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The outlook for the Indian information technology (IT) sector is 'cautiously positive' in 2018 with global and U.S. economies improving, according to Indian IT body, NASSCOM.
However, India’s $154-billion information technology sector so far has been battered by a broader slowdown in technology spending, while uncertainty looms over work visa rules in the U.S., the biggest market for Indian software services firms,and growing protectionism across multiple countries across the globe.
For the longest time, the U.S. was the largest as well as the most dominant market for the $154-billion software services industry. However, the increasing changes in the visa norms, especially H-1B, have been making it more difficult for companies to employ skilled foreign nationals to fill critical skills gaps in the U.S. In fact, according to National Foundation for American Policy, the top seven Indian IT companies experienced a whopping 43 percent drop in their H-1B visa approvals between 2015 and 2017.
The stress is visible in the case of revenue contribution of the U.S. to the company’s revenues too. For instance, U.S. opportunities contributed to 56% of TCS’ revenues at the end of September 2016, which has fallen to 54.1% at the end of September 2017. In the case of Infosys, the number is down from 61.5% to 60.6% during the same period, while for Wipro, it has fallen from 54.8% to 53.6%.
What is interesting is that, according to the report by National Foundation for American Policy, the share of H-1B visas to Indian companies in FY 2017 equalled a miniscule 0.006 percent of the 160 million-strong U.S. labour force. One may question the impact and need of such protectionist measures and the timing,especially with a parallel reality also staring at the industry: the growing importance of cloud computing and artificial intelligence, which require fewer workers to be onsite, according to the same study. Indian IT companies have been working on two-pronged strategy to tackle this situation for some time.
Related: India's Dispersed Workers Mean Large Talent Pool for Mobility Hires
Large Indian players Infosys, Wipro and TCS have been aggressively ramping up their presence in the country and stepping up local hiring, either setting up local innovation centres or tying up with local universities to work in newer technology areas. Infosys plans to hire 10,000 people in the U.S. in next two years and has plans to setup four innovation centres across the country. Wipro already has 55% of the U.S.workforce that is local. TCS recently partnered with Cornell Tech to set up Tata Innovation Centre on its campus last year, following a $50 million investment from TCS.
The flip side to this strategy is that Indian IT companies, at the same time, do expect an increase in their billing rates for their clients, as salaries for H-1B visa holders are rising. The cost arbitrage edge is weakening and, ultimately, companies will have to be pass the increased costs on to the clients or they will need to be prepared to take a direct hit to their margins.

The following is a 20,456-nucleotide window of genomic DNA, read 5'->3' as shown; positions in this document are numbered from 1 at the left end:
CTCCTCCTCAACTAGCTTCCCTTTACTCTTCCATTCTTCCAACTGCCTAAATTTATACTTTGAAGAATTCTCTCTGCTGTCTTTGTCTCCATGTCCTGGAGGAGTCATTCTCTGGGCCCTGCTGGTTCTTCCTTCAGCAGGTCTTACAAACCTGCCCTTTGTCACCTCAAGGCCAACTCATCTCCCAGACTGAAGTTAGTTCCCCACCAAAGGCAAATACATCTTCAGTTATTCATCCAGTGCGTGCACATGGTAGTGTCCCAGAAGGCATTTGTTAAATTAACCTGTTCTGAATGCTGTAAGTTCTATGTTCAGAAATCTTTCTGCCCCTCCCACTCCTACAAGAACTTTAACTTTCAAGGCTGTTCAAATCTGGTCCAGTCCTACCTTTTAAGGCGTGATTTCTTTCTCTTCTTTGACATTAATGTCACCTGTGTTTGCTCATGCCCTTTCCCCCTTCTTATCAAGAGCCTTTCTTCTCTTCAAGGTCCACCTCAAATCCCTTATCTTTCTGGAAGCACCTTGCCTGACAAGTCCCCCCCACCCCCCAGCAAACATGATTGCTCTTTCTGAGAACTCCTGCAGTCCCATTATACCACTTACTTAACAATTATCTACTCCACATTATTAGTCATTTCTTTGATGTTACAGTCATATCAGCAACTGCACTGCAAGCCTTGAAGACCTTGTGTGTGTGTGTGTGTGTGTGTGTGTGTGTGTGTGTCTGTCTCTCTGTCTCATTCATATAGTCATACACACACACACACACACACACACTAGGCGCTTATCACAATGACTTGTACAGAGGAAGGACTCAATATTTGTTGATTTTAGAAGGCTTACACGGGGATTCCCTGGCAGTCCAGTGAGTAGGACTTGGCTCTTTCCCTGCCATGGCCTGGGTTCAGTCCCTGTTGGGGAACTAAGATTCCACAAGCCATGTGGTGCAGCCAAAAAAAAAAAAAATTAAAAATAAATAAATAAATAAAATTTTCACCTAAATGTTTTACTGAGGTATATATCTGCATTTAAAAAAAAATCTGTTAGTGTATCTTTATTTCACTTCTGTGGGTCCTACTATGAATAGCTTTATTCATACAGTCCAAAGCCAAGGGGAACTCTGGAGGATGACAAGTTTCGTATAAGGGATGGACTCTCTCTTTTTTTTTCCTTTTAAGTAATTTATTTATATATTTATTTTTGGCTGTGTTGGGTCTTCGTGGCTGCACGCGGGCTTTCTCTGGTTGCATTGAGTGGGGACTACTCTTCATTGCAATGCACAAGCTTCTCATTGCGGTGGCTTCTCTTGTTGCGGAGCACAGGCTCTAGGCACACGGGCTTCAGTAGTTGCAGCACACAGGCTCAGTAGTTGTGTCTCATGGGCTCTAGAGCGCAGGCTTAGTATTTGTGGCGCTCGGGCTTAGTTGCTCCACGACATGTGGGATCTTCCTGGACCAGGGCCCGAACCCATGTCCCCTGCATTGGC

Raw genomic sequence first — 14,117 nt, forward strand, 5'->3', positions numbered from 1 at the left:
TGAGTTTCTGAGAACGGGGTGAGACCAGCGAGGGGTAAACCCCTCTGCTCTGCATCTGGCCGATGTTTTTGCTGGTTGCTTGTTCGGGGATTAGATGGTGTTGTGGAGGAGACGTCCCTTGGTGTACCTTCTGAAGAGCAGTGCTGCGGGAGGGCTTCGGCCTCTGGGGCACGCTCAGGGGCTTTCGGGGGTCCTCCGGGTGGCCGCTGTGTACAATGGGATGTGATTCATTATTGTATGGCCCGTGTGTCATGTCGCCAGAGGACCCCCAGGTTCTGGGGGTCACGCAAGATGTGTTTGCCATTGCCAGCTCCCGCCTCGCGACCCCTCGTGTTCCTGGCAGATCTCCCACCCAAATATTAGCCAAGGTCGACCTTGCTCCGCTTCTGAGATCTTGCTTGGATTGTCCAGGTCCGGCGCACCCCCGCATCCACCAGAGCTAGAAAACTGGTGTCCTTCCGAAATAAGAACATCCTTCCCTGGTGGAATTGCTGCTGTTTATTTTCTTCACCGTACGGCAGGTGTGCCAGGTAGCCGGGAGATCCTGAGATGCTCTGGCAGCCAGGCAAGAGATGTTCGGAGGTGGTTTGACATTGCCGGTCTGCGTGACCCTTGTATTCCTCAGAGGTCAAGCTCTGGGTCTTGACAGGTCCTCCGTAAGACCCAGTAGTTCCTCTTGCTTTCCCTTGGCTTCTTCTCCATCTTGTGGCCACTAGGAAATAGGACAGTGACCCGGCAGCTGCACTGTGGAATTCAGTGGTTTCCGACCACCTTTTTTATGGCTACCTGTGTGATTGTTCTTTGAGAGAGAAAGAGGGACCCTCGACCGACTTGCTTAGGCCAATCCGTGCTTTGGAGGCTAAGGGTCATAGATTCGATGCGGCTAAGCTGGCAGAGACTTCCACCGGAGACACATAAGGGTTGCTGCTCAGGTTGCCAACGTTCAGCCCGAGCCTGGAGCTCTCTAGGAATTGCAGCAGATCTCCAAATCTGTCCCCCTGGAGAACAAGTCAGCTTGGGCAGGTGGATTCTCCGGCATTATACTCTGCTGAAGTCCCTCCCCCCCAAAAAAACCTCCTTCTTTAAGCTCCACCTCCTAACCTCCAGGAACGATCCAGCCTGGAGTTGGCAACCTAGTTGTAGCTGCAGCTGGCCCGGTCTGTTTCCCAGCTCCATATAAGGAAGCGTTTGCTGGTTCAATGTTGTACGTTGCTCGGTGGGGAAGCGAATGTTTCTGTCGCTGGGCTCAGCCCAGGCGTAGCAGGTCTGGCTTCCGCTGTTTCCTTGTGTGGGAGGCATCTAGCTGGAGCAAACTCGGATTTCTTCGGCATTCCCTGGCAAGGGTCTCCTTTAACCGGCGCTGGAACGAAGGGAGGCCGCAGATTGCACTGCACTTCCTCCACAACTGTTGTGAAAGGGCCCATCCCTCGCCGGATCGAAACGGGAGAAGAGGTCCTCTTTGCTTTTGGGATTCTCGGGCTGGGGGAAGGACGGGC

While the U.S. still contributes to two-thirds of the sector’s revenues, over the past few quarters it has been countries in Europe – especially in Continental Europe – that are bringing the maximum growth.
Under a lot of pressure, U.S. growth rates have reduced to single-digits for top IT companies. Meanwhile, Europe is growing at a much faster pace.
Related: Innovation Top of Mind for India's Business Community
In the last year alone, at least 20 development centres have sprung up in countries like Poland, Romania, Bulgaria, Hungary, Austria and Ireland. For example, Infosys added its newest facility in Karlovac in Croatia and Wipro setup a specialized automotive centre of excellence (CoE) in Timisoara, Romania last April. In addition, HCL has 4,500 employees in Europe today. For the past several quarters, IT firms’ European business has been growing substantially faster than the U.S. business overall.
What this translates into a growing need to find the right talent, which is mobile, adaptive and highly skilled, in many more countries. It requires the mobility team to be agile and be ready with a talent ‘pipeline’ which is ready to dream beyond the ‘American Dream’, which is available to be deployed in multiple more countries.
Talent is going to define the rules of the battle and the competitive advantage. One such cornerstone of this strategy deployment will be managing costs. The Indian IT success story is based on labour cost arbitrage. It will be imperative for the mobility teams to monitor cost projections as well as track actual costs on a regular basis and closely work with not just the business teams, but also the reward steams as well and in multiple countries. The need of the hour will be to continue to closely monitor the ratio of local vs. on-site assignee and on-site team pyramids,with a larger base of local freshers, to drive home cost optimisation and productivity.
At the end of the day, no IT company would like to risk taking a hit to their margins.
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